Erysichthon once ordered all trees in the sacred grove of Demeter to be cut down. One huge oak was covered with votive wreaths, a symbol of every prayer Demeter had granted, and so the men refused to cut it down. Erysichthon grabbed an axe and cut it down himself, killing a dryad nymph in the process. The nymph's dying words were a curse on Erysichthon.

Demeter responded to the nymph's curse and punished him by entreating Limos (here a female deity), the spirit of unrelenting and insatiable hunger, to place herself in his stomach. Food acted like fuel on a fire: The more he ate, the hungrier he got. Erysichthon sold all his possessions to buy food, but was still hungry. At last, he sold his own daughter Mestra into slavery. The latter was freed from slavery by her former lover Poseidon, who gave her the gift of shape-shifting into any creature at will to escape her bonds. Erysichthon used her shape-shifting ability to sell her numerous times to make money to feed himself, but no amount of food was enough. Eventually, Erysichthon ate himself in hunger. Nothing of him remained the following morning.[13]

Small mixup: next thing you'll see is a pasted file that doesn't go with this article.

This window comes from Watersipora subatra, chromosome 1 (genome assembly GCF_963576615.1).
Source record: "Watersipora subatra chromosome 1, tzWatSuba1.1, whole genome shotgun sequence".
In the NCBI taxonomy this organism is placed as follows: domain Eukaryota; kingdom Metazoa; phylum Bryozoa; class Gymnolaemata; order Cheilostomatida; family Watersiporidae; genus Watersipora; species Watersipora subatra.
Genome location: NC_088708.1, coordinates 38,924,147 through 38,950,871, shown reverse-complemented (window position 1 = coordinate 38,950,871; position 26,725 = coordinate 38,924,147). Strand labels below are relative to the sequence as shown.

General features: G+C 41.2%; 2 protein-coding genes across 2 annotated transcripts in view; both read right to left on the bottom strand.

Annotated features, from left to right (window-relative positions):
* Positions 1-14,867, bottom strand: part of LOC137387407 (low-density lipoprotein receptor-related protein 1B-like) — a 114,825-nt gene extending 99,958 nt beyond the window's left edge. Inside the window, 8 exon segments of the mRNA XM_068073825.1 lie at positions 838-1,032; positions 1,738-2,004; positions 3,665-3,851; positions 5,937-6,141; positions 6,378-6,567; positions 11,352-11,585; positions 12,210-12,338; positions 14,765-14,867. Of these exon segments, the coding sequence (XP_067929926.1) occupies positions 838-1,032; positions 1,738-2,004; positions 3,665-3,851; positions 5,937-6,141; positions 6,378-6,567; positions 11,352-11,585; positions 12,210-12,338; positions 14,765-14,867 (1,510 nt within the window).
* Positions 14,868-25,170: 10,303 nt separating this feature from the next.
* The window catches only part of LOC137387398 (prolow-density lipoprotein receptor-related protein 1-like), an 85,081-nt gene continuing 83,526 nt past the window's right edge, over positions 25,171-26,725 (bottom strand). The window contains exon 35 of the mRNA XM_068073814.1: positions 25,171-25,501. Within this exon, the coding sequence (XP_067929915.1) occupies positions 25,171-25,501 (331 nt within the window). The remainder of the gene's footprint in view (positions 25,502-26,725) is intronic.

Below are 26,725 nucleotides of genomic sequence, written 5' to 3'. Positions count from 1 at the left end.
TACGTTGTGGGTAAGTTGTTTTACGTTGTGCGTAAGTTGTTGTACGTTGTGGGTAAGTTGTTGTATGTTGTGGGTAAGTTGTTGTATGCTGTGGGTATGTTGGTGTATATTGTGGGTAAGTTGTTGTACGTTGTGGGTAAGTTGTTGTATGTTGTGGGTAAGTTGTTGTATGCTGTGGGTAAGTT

Hyginus, calling him Triopas (which is his father's name in other versions), wrote that Erysichthon tore down a temple of Demeter wishing to build a roof for his house. She then sent hunger to him as with all other versions, that no amount of food could satisfy. Near the end of his life a snake was sent to plague him, and afterwards was put among the stars (the constellation Ophiuchus) by Demeter herself, as was the snake, to continue to inflict its punishment on Erysichthon.[14]